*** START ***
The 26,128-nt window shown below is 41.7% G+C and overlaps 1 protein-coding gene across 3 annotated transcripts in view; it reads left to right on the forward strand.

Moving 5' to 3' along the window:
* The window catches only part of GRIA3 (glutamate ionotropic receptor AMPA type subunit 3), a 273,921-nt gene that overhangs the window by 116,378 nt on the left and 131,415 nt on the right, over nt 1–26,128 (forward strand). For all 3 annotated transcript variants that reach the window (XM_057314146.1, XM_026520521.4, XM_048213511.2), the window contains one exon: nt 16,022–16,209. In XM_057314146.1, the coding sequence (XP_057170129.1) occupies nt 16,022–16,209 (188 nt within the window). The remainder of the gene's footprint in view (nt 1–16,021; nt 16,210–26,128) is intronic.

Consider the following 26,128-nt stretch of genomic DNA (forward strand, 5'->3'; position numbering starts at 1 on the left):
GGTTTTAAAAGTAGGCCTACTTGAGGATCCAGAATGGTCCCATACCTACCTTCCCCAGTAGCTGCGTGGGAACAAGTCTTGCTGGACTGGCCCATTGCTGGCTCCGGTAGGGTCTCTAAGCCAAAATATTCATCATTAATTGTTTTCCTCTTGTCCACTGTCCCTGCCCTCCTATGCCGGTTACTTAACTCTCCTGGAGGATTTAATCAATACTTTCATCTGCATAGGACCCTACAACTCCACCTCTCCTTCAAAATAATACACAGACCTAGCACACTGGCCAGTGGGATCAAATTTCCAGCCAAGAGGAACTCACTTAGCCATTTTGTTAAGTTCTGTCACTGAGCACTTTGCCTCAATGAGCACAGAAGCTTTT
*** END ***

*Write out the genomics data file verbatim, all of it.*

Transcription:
The 26,128-nt window shown below is 41.7% G+C and overlaps 1 protein-coding gene across 3 annotated transcripts in view; it reads left to right on the forward strand.

Moving 5' to 3' along the window:
* The window catches only part of GRIA3 (glutamate ionotropic receptor AMPA type subunit 3), a 273,921-nt gene that overhangs the window by 116,378 nt on the left and 131,415 nt on the right, over nt 1–26,128 (forward strand). For all 3 annotated transcript variants that reach the window (XM_057314146.1, XM_026520521.4, XM_048213511.2), the window contains one exon: nt 16,022–16,209. In XM_057314146.1, the coding sequence (XP_057170129.1) occupies nt 16,022–16,209 (188 nt within the window). The remainder of the gene's footprint in view (nt 1–16,021; nt 16,210–26,128) is intronic.

Consider the following 26,128-nt stretch of genomic DNA (forward strand, 5'->3'; position numbering starts at 1 on the left):
GGTTTTAAAAGTAGGCCTACTTGAGGATCCAGAATGGTCCCATACCTACCTTCCCCAGTAGCTGCGTGGGAACAAGTCTTGCTGGACTGGCCCATTGCTGGCTCCGGTAGGGTCTCTAAGCCAAAATATTCATCATTAATTGTTTTCCTCTTGTCCACTGTCCCTGCCCTCCTATGCCGGTTACTTAACTCTCCTGGAGGATTTAATCAATACTTTCATCTGCATAGGACCCTACAACTCCACCTCTCCTTCAAAATAATACACAGACCTAGCACACTGGCCAGTGGGATCAAATTTCCAGCCAAGAGGAACTCACTTAGCCATTTTGTTAAGTTCTGTCACTGAGCACTTTGCCTCAATGAGCACAGAAGCTTTT